Jagoe Homes of Owensboro, Ky., was three for three last year in hitting its strategic targets. It made money despite home sales being off by at least 40 percent in its six markets in Kentucky and Indiana. It grew by expanding into Bowling Green, Ky., and by taking over the market position of a custom builder in its home base who retired. And the builder lowered its debt.
Last year had some bumps, too: Jagoe’s closings dropped off to 199 homes, from 226 in 2007 and 300 in 2005. For the first time the builder trimmed its staff, to 39 people from 62. But Jagoe Homes is weathering the recessionary storm better than most builders. “We knew we were going to have to reduce our size, but it went beyond cutting people,” says co-owner Scott Jagoe. “We had to formulate our plans around our strategy.”
Scott and brother Bill have long been committed to making their company an efficient operator. A process mapping software program called Dynami they’ve been using for 10 years helps streamline workflow by identifying non–value-added activities in construction, sales, and management. And a meeting last May that Jagoe’s associates had with subcontractors and suppliers produced a laundry list of lean initiatives whose implementation is shaving significant dollars off of the builder’s costs.
“As my brother says, never waste a crisis, and that’s what we’ve been in,” says Scott.
Closing the Loop
To describe how things are different at his company, Bill remembers back to the late 1980s, when Jagoe Homes’ superintendents would often ignore construction schedules in favor of their to-do lists. Dynami changed all that. It produced a workflow component, updated daily, which “put the whole company in a kind of fishbowl. If I see something in the field I don’t like, I can post it to the project manager and track how he handles it. Dynami closes the management loop.” The software also singled out 156 time-wasting activities, such as redundant checking of tasks. “When you go to Wal-Mart and have something rung up, they don’t get the sales manager. But our sales managers were signing off on every contract,” says Bill.
Jagoe Homes felt comfortable enough with its workflow improvements that it eliminated its vice president of construction position. The brothers admit it took some coaxing to get their sales team to believe that a computer program could track the process of selling a house given such variables as the relative sophistication of different buyers. Tracking production, on the other hand, was a piece of cake and is embraced by Jagoe’s supers and crews who now know what work lies ahead of them and aren’t constantly in catch-up mode. “It gave them back their Saturdays,” says Scott.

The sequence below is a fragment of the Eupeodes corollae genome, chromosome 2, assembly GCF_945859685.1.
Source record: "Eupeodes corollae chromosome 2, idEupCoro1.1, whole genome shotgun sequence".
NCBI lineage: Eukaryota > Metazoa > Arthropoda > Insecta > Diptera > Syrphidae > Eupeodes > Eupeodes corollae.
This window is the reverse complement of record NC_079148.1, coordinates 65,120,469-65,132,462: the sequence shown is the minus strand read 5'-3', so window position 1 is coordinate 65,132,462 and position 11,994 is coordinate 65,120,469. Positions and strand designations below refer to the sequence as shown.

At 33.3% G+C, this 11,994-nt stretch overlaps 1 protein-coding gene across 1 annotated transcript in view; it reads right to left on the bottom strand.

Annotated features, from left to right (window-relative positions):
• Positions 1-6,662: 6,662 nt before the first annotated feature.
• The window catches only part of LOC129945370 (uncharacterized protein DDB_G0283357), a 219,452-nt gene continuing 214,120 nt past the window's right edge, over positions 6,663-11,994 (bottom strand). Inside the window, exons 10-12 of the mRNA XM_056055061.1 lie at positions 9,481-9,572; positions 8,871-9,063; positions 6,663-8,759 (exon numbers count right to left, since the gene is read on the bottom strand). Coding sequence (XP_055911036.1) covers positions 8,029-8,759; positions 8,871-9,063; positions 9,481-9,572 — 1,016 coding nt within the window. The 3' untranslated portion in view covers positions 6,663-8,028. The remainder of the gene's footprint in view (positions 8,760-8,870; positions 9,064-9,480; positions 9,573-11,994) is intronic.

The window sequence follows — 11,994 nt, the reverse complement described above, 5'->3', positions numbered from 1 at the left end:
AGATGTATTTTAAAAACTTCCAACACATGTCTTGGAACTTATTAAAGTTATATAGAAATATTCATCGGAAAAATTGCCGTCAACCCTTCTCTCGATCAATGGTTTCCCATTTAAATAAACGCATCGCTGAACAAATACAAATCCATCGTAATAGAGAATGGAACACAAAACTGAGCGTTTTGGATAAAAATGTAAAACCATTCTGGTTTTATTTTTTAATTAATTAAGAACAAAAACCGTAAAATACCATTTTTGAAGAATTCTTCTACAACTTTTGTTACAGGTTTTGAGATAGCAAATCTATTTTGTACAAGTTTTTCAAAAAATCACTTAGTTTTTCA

The foundation that Dynami laid allowed Jagoe Homes to look for ways to trim its sails when business conditions faltered. Last May, it hired the consulting firm TrueNorth, which specializes in helping builders get leaner without beating their trade partners into submission. TrueNorth conducted a Lean Builder Blitz, which included 28 of Jagoe Homes’ trades and suppliers and a dozen associates—including Bill and Scott—who now constitute the company’s “lean team.” That meeting gener-ated 206 lean initiatives for eliminating waste and getting rid of those things “customers won’t pay for,” says Scott. (See “Step by Step,” right.)
For example, a trash hauler who picks up refuse at Jagoe’s jobsites told the builder his job was taking longer than it should because subs parked their trucks in front of the dumpsters. Clearing those areas saves the collector time, which in turn saves Jagoe $7,000 per year. A drywall hanger told the builder it was ordering too many 12-foot boards, which he often cut, dumping the excess. By buying more 8-foot boards, Jagoe saves $70,000 per year.
The blitz resolved problems between trades without increasing cycle times or diluting quality. It also helped reduce Jagoe Homes’ cost-site variances to one-hundredth of 1 percent. “We’re as tight as we can be right now,” says Bill. The brothers estimate that by executing these lean initiatives, Jagoe Homes has cut construction costs by $3,600 per house.
Forming a Lean Council
Jagoe Homes is on track to close 232 homes this year. But Bill and Scott say their company has only scratched the surface to become a truly lean operation. “I read somewhere it takes 10 years,” says Bill.
Jagoe Homes’ plans for 2009 revolve around sustaining this forward movement. The company will hold a re-blitz for subs and suppliers that didn’t attend the first one and a separate blitz for employees. Sometime this year, Jagoe Homes will form a trade council, comprised of associates, suppliers, and contractors, that will work on its own to monitor the builder with an eye toward smoking out waste, streamlining its operations, and lowering costs.
The brothers would like nothing better than for Jagoe Homes to become more like Toyota, which Bill says evaluates 1 million lean initiatives every year from its employees and trade partners. “Lean comes from the people,” says Scott.